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Justin Hodges wants to finish his Origin career on a high with a win in the 2015 decider.

He has an enviable record of winning any on-field wars of words but Maroons centre Justin Hodges said he and his teammates won't be listening to anything that comes out of the Blues camp in the days leading up to Wednesday's Origin decider.


Although fiery front-rower David Klemmer became the lightning rod for a more aggressive Blues approach in Game Two, the words of captain Paul Gallen on match eve were the kindling to spark the entire team into action and put a few noses out of joint north of the border.

Gallen is again due to give his final media interviews on Tuesday morning but Hodges says that no matter what gets said, the Queenslanders won't be listening.

"We don't worry about what they say. We just worry about the things that we've got to do and concentrate on," said Hodges, who will be playing his 23rd and final match for Queensland.

"The things that we've achieved, we don't have to keep talking about it, it's there.

"Everyone knows what we've done, we'll just leave the talking to them. We just play football and obviously set records."

Considered one of the most prolific sledgers by all who play the game but not by the man himself – "I haven't done too many" – Hodges is all too aware of the sting that a well-timed barb can bring.

After his horror Origin debut in 2002 where as a 19-year-old he twice passed behind the Queensland in-goal line to awful consequences, his then teammates at the Roosters unmercifully reminded of it in training drills for weeks after.

But now with the end in sight, he says that experience at a young age shaped the player he would become.

"I copped it for a while, even my own teammates at the Roosters used to give it to me when we used to kick the ball in-goal," he recalled. "'Make sure Hodgo doesn't throw it' and all that sort of stuff.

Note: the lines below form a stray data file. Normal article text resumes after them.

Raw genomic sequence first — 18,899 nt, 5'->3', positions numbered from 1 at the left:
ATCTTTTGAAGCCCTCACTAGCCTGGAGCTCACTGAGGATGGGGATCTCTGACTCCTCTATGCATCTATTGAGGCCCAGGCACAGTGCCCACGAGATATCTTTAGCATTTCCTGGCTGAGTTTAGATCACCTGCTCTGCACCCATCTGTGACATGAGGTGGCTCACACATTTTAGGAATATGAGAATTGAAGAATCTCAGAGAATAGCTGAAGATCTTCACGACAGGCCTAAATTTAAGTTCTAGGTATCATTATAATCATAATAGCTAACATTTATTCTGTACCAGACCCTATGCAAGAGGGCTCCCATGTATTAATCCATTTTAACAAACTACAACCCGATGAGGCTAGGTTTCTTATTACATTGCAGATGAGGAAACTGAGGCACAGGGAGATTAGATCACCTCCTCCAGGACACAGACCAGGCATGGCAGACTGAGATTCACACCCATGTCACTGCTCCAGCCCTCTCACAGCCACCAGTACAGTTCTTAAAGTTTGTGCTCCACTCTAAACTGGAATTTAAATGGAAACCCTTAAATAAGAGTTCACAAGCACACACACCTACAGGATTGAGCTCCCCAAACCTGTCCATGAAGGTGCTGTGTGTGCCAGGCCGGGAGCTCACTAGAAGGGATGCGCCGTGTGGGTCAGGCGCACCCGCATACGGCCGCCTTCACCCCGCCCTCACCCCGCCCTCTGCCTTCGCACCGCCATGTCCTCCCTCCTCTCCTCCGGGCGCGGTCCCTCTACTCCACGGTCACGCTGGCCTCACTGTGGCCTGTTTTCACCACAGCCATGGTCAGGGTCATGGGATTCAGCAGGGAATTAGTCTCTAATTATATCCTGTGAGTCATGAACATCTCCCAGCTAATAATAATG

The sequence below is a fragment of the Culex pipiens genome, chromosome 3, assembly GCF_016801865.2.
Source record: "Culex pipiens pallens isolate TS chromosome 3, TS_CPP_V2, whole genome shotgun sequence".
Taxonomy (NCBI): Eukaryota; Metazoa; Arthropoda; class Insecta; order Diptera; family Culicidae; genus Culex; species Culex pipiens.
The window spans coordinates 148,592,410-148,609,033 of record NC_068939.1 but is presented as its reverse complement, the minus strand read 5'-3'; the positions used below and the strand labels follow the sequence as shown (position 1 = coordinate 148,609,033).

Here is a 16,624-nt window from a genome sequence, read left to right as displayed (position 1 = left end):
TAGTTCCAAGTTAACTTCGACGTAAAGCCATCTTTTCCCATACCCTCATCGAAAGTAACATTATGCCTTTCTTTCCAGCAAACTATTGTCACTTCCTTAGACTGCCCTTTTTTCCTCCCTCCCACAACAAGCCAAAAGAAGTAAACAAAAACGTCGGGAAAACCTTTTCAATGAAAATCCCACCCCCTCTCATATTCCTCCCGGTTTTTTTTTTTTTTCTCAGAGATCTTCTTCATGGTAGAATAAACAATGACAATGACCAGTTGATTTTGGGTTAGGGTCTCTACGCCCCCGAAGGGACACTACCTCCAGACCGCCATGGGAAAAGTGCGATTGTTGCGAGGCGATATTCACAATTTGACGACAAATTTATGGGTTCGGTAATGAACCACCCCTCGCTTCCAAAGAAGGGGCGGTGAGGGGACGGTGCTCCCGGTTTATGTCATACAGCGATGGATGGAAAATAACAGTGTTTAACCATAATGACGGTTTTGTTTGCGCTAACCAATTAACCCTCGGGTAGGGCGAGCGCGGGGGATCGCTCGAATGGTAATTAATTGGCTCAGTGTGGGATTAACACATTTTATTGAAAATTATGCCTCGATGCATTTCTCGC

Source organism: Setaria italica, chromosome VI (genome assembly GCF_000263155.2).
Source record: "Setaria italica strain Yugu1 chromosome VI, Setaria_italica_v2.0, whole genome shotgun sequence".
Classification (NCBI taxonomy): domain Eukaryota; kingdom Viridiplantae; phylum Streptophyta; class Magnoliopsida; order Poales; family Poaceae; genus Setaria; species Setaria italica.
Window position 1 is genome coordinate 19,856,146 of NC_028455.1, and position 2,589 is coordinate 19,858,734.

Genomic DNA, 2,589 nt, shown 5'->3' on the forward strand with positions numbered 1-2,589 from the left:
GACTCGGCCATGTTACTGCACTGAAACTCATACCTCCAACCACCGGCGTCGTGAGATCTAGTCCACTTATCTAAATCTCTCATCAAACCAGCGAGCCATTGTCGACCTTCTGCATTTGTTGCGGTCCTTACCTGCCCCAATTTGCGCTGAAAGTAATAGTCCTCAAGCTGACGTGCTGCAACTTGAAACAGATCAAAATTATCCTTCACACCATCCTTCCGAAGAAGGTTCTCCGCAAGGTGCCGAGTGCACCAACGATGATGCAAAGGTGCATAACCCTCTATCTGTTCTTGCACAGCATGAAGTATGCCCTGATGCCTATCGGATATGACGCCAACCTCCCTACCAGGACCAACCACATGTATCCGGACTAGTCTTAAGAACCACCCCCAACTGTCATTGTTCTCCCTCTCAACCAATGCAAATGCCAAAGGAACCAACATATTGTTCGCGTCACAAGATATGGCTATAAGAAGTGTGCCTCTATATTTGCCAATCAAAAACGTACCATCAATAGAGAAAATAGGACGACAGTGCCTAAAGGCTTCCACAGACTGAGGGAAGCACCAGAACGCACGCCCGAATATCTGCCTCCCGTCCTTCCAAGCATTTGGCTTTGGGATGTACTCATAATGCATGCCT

"You've got to have thick skin in this game but to me it's made me a better player.

"[Sledging] doesn't happen too often, in the heat of the battle it just happens. All it takes is one bad tackle or one bad pass or something like that and it gets sparked up quite easily.

"The good thing about it is the players don't overstep the boundaries, it's all in fun. It's all about trying to upset the opposition. If someone has got a star player in their side and they're carving you up you've got to try and do something to slow them down and obviously your tackling's not working so you've got to go with something else."

Fellow Queenslander Jacob Lillyman has played alongside Hodges in Origin and opposed him on many occasions in the NRL and believes there are few more blessed with the footballing gift of the gab than Hodges.

"He's up there with the best I have ever seen, that I have played with or against," Lillyman said.

"I don't think many get wins on the field against him. You'd want to be pretty switched on to match 'Hodgy'.

"I am glad he is on our side."

A win on Wednesday night would go a long way towards erasing the bad memories from that first Origin match which Hodges has never been able to bring himself to watch, and never will.

"We were in Proserpine the other day and they had all the tries leading up and 2001 came on and as soon as that came on I walked out because I knew what was coming next," said the 33-year-old.

"My first game wasn't good but I think I was only 19 at the time and probably didn't expect to play as early as I did.

"I got overwhelmed by all the players that were in that side, probably didn't prepare the best way I could but in a way I'm glad it happened.

"I'm still standing here now and it made me a better player and obviously made me work harder. As a 19-year-old kid you probably don't cherish things as you should so for me it's something that I'm glad happened and it made me a better player."

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